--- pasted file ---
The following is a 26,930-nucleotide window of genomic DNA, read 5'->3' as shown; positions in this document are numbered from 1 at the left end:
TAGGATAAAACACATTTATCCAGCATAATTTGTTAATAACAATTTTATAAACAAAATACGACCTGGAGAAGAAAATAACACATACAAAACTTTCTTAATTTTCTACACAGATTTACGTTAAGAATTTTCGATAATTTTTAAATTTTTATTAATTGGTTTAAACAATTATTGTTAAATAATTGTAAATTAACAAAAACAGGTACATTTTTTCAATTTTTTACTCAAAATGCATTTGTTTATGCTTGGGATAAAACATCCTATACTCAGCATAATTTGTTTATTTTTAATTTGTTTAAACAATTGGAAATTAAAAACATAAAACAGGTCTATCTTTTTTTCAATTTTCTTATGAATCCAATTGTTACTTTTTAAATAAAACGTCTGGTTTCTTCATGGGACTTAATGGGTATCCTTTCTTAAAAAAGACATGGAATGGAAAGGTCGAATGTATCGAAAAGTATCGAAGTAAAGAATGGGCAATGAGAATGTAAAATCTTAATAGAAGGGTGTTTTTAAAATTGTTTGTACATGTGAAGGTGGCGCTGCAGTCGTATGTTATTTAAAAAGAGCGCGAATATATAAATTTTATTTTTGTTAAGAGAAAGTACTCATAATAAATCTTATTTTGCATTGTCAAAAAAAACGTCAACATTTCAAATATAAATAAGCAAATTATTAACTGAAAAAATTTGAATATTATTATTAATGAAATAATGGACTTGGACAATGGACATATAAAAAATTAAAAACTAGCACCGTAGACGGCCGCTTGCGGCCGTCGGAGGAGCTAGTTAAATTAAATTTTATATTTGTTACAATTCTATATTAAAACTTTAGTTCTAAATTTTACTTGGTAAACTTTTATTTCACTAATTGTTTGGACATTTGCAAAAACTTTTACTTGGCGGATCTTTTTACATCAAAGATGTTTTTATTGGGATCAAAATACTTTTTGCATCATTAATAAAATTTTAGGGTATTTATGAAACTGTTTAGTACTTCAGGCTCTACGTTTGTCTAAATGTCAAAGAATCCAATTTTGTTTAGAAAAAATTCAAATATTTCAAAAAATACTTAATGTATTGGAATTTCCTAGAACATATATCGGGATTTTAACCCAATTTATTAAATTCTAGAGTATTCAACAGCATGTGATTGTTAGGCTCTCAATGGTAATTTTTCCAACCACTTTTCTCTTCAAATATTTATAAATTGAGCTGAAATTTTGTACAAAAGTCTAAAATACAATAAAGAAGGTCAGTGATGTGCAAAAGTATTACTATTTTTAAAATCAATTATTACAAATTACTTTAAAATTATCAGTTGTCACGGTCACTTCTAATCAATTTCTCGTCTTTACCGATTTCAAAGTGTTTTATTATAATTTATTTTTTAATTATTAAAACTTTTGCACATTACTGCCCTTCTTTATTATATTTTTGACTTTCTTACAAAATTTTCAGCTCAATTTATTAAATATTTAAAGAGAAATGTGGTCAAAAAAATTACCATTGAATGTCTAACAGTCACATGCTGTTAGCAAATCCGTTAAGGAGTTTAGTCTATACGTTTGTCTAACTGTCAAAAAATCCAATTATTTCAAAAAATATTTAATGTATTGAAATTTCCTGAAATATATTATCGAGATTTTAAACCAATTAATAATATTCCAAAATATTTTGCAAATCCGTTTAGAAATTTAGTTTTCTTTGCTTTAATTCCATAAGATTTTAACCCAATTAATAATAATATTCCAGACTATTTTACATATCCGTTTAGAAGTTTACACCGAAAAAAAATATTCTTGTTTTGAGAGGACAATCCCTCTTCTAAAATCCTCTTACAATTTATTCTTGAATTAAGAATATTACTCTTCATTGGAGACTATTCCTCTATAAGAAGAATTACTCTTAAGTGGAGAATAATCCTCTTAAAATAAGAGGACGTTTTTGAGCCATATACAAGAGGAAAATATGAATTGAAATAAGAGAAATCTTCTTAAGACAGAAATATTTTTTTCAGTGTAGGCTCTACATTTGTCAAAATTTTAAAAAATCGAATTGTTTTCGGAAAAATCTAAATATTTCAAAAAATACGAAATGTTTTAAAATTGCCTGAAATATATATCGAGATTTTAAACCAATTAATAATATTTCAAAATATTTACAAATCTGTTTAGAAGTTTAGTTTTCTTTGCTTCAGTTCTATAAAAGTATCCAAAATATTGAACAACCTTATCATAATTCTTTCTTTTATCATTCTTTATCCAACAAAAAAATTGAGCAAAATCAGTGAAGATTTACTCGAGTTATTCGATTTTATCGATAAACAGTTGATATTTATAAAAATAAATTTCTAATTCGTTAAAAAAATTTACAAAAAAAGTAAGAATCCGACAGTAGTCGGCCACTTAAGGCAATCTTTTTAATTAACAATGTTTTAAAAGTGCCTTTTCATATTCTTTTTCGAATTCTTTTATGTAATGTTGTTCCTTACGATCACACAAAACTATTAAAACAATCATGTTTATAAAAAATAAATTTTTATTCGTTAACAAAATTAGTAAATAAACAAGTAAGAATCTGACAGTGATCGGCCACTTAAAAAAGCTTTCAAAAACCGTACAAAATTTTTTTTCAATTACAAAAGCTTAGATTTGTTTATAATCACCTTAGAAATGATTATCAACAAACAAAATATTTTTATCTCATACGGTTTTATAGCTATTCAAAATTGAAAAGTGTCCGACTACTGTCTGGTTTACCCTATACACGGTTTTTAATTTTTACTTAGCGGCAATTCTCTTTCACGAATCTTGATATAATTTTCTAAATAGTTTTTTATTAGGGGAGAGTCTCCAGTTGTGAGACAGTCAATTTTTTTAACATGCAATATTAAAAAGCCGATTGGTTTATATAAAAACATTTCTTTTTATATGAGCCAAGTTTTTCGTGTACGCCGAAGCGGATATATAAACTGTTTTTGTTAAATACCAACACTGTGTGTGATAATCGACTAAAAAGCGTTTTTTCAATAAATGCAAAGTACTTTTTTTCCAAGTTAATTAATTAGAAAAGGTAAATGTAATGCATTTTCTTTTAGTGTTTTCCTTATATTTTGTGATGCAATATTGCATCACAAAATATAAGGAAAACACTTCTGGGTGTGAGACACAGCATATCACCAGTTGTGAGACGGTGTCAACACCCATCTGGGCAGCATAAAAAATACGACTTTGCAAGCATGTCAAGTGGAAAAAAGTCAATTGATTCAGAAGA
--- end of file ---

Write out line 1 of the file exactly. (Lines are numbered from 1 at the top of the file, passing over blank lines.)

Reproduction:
The following is a 26,930-nucleotide window of genomic DNA, read 5'->3' as shown; positions in this document are numbered from 1 at the left end: